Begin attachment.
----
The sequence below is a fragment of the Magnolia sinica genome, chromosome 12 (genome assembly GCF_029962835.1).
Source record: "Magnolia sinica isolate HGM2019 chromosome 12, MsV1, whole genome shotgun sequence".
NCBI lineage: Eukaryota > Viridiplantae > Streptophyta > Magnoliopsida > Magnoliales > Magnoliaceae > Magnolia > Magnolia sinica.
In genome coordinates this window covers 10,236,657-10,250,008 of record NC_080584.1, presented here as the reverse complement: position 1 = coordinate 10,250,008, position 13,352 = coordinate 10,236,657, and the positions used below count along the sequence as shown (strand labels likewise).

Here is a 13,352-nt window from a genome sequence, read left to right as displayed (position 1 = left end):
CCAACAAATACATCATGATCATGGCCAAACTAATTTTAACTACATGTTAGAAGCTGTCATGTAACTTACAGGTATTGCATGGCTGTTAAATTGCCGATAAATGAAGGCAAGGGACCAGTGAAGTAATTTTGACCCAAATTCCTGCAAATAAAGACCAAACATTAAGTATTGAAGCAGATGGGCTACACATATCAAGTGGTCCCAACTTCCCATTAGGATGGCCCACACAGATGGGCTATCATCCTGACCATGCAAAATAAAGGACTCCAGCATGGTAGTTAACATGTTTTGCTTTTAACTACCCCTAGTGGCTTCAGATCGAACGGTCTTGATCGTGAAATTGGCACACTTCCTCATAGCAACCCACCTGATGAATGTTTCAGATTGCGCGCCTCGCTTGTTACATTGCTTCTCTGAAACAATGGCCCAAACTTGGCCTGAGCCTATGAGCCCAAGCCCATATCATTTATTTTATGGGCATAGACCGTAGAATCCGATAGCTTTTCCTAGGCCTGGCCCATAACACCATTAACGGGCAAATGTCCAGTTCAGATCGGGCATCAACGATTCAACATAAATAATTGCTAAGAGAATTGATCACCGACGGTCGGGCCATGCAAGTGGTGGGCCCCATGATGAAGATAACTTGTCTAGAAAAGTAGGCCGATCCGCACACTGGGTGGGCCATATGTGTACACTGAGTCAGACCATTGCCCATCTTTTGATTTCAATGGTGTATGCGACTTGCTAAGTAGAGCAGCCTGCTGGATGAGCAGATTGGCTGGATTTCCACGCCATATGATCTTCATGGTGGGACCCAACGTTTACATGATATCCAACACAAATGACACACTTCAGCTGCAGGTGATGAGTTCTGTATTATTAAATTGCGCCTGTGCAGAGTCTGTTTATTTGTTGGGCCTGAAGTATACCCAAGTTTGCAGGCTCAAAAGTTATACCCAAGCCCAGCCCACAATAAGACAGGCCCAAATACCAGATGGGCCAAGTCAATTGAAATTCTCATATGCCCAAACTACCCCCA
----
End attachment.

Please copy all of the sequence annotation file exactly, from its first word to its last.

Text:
The sequence below is a fragment of the Magnolia sinica genome, chromosome 12 (genome assembly GCF_029962835.1).
Source record: "Magnolia sinica isolate HGM2019 chromosome 12, MsV1, whole genome shotgun sequence".
NCBI lineage: Eukaryota > Viridiplantae > Streptophyta > Magnoliopsida > Magnoliales > Magnoliaceae > Magnolia > Magnolia sinica.
In genome coordinates this window covers 10,236,657-10,250,008 of record NC_080584.1, presented here as the reverse complement: position 1 = coordinate 10,250,008, position 13,352 = coordinate 10,236,657, and the positions used below count along the sequence as shown (strand labels likewise).

Here is a 13,352-nt window from a genome sequence, read left to right as displayed (position 1 = left end):
CCAACAAATACATCATGATCATGGCCAAACTAATTTTAACTACATGTTAGAAGCTGTCATGTAACTTACAGGTATTGCATGGCTGTTAAATTGCCGATAAATGAAGGCAAGGGACCAGTGAAGTAATTTTGACCCAAATTCCTGCAAATAAAGACCAAACATTAAGTATTGAAGCAGATGGGCTACACATATCAAGTGGTCCCAACTTCCCATTAGGATGGCCCACACAGATGGGCTATCATCCTGACCATGCAAAATAAAGGACTCCAGCATGGTAGTTAACATGTTTTGCTTTTAACTACCCCTAGTGGCTTCAGATCGAACGGTCTTGATCGTGAAATTGGCACACTTCCTCATAGCAACCCACCTGATGAATGTTTCAGATTGCGCGCCTCGCTTGTTACATTGCTTCTCTGAAACAATGGCCCAAACTTGGCCTGAGCCTATGAGCCCAAGCCCATATCATTTATTTTATGGGCATAGACCGTAGAATCCGATAGCTTTTCCTAGGCCTGGCCCATAACACCATTAACGGGCAAATGTCCAGTTCAGATCGGGCATCAACGATTCAACATAAATAATTGCTAAGAGAATTGATCACCGACGGTCGGGCCATGCAAGTGGTGGGCCCCATGATGAAGATAACTTGTCTAGAAAAGTAGGCCGATCCGCACACTGGGTGGGCCATATGTGTACACTGAGTCAGACCATTGCCCATCTTTTGATTTCAATGGTGTATGCGACTTGCTAAGTAGAGCAGCCTGCTGGATGAGCAGATTGGCTGGATTTCCACGCCATATGATCTTCATGGTGGGACCCAACGTTTACATGATATCCAACACAAATGACACACTTCAGCTGCAGGTGATGAGTTCTGTATTATTAAATTGCGCCTGTGCAGAGTCTGTTTATTTGTTGGGCCTGAAGTATACCCAAGTTTGCAGGCTCAAAAGTTATACCCAAGCCCAGCCCACAATAAGACAGGCCCAAATACCAGATGGGCCAAGTCAATTGAAATTCTCATATGCCCAAACTACCCCCA